Eating and Drinking Your Way Through Gettysburg

You probably know from history class that Gettysburg, Pennsylvania is a popular travel destination for Civil War and US History buffs.  But I bet you didn’t know that Gettysburg also has an emerging culinary and craft beverage scene that’s becoming increasingly more popular with visitors.  From historic taverns to ethnic cuisine, farm-to-table dining to unique edibles, the tastes of Gettysburg are sure to please every palate.

Where to Eat and Drink in Gettysburg

Where to Eat and Drink in Gettysburg

Where to eat and drink in Gettysburg if you’re a history buff:

Farnsworth House Inn Restaurant and Sweneys Tavern

Transport yourself back in time with a unique meal at one of the city’s historic taverns like the Farnsworth House Inn Restaurant.  The original part of the house was built in 1810, which means the building is positively brimming with history for diners to explore.  Among other uses, the house served as a shelter for Confederate sharpshooters during the three-day conflict and is pocked with more than 100 bullet holes. You’ll be served period specialty fare by servers who also authentically dress the part!

Tip: Farnsworth House Restaurant can get busy, so plan ahead if you can and make reservations.  Where to Eat and Drink in Gettysburg

Where to eat and drink in Gettysburg if you enjoy farm to table dining:

Food 101

Farm to table foodies prepare to be in heaven!  Gettysburg’s Adams County is farm country chock-full of grazing cattle, free range chickens, locally grown vegetables and fresh seasonal fruits.  Food 101 is a favorite with visitors and is ranked the number one restaurant in Gettysburg on TripAdvisor.  A cozy setting with the feel of a modern diner, guests have their pick of small tables or communal dining.  The ever-changing menu boasts “new American cuisine” such as a popular “vegetable powerhouse” sandwich on wheat berry bread, muffaletta, farfalle and artisan pizza topped with fennel sausage and broccolini or wild mushrooms.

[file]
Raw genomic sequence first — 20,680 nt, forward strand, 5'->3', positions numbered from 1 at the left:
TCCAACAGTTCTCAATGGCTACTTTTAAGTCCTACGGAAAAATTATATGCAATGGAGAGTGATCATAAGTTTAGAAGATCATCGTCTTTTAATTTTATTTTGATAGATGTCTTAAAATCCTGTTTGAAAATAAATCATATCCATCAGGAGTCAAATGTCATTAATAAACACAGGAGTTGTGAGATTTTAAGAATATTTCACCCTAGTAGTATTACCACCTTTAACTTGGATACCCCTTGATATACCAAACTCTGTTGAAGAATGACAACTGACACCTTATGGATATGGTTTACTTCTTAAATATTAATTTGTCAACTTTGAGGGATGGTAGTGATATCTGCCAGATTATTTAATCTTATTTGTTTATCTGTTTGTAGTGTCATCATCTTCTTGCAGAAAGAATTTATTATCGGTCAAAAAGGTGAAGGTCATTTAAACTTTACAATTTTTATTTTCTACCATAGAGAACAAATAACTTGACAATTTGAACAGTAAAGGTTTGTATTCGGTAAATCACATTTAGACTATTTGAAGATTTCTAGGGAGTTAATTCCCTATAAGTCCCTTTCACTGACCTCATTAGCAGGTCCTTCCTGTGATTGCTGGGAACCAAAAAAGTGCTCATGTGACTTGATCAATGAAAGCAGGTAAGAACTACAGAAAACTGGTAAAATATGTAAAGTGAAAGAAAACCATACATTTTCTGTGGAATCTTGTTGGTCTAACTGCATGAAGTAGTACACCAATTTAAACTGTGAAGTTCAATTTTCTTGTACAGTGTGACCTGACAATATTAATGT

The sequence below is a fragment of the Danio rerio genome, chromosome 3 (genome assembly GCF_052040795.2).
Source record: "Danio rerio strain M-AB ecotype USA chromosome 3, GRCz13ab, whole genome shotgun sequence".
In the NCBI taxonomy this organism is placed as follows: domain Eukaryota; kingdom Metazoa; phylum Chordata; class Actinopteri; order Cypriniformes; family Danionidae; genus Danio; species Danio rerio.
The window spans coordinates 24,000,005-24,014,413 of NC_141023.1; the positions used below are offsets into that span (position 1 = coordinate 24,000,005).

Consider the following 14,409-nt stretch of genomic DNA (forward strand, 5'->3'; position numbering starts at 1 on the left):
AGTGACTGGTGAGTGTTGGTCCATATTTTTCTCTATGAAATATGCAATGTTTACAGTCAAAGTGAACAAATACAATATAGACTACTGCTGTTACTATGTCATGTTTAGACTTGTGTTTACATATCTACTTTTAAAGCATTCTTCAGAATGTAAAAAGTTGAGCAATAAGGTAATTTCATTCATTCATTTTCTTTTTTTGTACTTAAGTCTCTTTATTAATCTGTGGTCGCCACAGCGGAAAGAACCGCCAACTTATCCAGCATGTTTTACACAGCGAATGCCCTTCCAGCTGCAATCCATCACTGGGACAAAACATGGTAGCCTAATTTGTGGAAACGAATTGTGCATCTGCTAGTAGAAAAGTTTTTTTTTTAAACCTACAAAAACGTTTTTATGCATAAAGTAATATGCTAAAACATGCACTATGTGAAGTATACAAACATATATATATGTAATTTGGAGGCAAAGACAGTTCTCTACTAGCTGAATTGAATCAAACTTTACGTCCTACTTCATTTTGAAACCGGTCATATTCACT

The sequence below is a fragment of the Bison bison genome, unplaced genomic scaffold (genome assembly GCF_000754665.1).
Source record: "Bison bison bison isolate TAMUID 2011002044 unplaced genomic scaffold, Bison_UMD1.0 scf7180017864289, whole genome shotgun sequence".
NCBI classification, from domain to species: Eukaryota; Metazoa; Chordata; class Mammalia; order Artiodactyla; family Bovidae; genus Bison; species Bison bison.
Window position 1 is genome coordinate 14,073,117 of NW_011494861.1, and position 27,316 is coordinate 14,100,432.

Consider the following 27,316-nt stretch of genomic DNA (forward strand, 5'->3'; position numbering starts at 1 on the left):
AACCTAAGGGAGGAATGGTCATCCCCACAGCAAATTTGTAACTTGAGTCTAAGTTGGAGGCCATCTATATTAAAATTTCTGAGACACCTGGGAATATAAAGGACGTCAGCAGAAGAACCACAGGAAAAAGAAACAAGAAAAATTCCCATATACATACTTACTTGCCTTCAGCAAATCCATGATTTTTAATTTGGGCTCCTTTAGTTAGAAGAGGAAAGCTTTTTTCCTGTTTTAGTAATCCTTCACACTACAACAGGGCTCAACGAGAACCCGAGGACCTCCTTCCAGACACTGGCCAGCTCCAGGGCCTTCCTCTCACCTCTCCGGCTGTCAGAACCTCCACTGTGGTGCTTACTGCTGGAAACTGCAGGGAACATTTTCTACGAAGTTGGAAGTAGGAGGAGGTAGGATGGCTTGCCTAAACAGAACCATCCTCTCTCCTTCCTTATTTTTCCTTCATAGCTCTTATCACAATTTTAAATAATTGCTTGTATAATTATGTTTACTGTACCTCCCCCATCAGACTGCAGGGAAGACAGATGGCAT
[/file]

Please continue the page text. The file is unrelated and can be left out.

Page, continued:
Tip: Don’t leave without ordering a side of the restaurant’s almost-famous house cut truffle parmesan fries.

Where to Eat and Drink in Gettysburg

Where to eat and drink in Gettysburg if you prefer the “finer things” in life:

The Inn at Herr Ridge

Gettysburg also offers fine dining for those visitors looking to splurge on a special upscale evening.  Indulge in a world-class experience at the Inn at Herr Ridge’s tavern dining room.  The restaurant offers fine locally sourced ingredients and prides itself on supporting neighboring family farms which deliver fresh in-season food and preserve the Inn’s open landscape.  The restaurant has been renowned, locally and nationally, not only for the unique year-round memorable Gettysburg views that diners are privy to, but also for their creative and award-winning American/French Classic cuisine.

Tip: If you’re wanting to pull out all the stops book the Inn’s Casa Del Vino private dining room and eat dinner with your loved one amidst the Inn’s 4,000 bottle wine collection.

Where to Eat and Drink in Gettysburg

Where to eat and drink in Gettysburg if you’re a wine and cider enthusiast:

Reid’s Orchard and Winery

Adams County has long been known for its apples, but has recently been making a name for themselves in wine too.  Reid’s Orchard and Winery is located just outside the city and offers a wide variety of ciders and wines for visitors to sample among sweeping country views.

Tip: Plan your visit on Friday or Saturday evening to enjoy live music during your tastings.

Where to eat and drink in Gettysburg if you’re looking for something a bit stronger…:

Mason Dixon Distillery

If wine or cider isn’t going to cut it, head to one of the distilleries which have begun to pop up in Gettysburg and its surrounding area.  Mason Dixon Distillery produces small batch spirits made from locally grown grains.  Guests can sip the distillery’s craft vodka and rum and learn about the spirit making process through a guided tour.

Tip: Plan your visit in the early evening and order a small plate or two from the distillery’s full kitchen to hold you over until dinner.  

Head over to Destination Gettysburg for even more culinary ideas and reasons to visit Gettysburg.

Are you ready to eat and drink your way through Gettysburg?  Which of these culinary experiences would you most like to try?  

Thank you to Destination Gettysburg for sponsoring this post! 

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